- Participate in Twitter chats and demonstrate sector knowledge and/or thought leadership (sometimes individuals monitor for these things). Same thing with LinkedIn, Facebook or Google+ group discussions. Invite members of your leadership team or specific areas (e.g., HR or engineering) to participate in relevant chats; alternatively, quote him or her by name. (It should be self-evident that quotes from leaders should not include proprietary information or unwittingly offer competitive intelligence.)
- Monitor these same discussions and look for senior-level or relevant subject experts at other organizations, which you can point the correct person in the PR department or leadership team to consider to approach, offline. Propose an outline of the parametres of a potential new relationship.
- If you attend an in-person event with a social media connection (e.g., a tweetup), look to promote similar things as above, to grow relationships. And for heaven’s sake, don’t spend the entire time talking to the people you already know through social media, particularly if they hold the same position as you, with a competitor or similar organization (e.g., an agency or consultant). Simply say hello and have a brief discussion before moving on to new people and possibilities.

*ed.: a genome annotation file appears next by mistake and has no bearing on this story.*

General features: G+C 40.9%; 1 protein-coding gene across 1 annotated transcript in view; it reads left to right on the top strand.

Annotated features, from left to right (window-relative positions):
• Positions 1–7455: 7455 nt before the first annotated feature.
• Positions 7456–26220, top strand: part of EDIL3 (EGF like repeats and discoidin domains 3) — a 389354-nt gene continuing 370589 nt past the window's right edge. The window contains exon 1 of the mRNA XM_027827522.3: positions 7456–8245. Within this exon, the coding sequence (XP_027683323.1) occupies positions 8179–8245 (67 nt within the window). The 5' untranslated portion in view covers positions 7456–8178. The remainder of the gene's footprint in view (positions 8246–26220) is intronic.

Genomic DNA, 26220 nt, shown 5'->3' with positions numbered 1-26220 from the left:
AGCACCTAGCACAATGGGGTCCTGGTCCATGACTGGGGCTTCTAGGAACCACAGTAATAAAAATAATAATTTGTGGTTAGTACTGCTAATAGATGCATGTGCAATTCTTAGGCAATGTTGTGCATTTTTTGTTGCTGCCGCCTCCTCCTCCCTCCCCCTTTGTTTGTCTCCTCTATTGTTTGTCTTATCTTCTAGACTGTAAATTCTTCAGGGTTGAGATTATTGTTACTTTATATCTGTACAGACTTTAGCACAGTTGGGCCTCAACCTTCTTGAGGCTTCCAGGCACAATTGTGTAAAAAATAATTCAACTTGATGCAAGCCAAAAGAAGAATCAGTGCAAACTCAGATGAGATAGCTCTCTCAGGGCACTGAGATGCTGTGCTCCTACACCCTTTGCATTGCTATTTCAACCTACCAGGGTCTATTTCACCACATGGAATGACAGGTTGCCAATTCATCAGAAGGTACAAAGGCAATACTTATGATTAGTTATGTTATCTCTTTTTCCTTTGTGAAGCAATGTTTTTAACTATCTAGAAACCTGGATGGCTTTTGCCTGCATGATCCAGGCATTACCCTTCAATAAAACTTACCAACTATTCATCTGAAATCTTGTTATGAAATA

(Help add to this list in the comments section with your success stories of making use of social media to build relationships for your organization, beyond the personal.)
Relationship building moving forward
In a recent Twitter chat, I posed the question of whether someone’s existing online network could or should be part of the employee evaluation process. Following are my favourite responses:
Kat French (guest moderator: Separating the Personal & Professional in Social Media…or Not): Employers need to be clear if leveraging your personal network is an expectation of a new hire.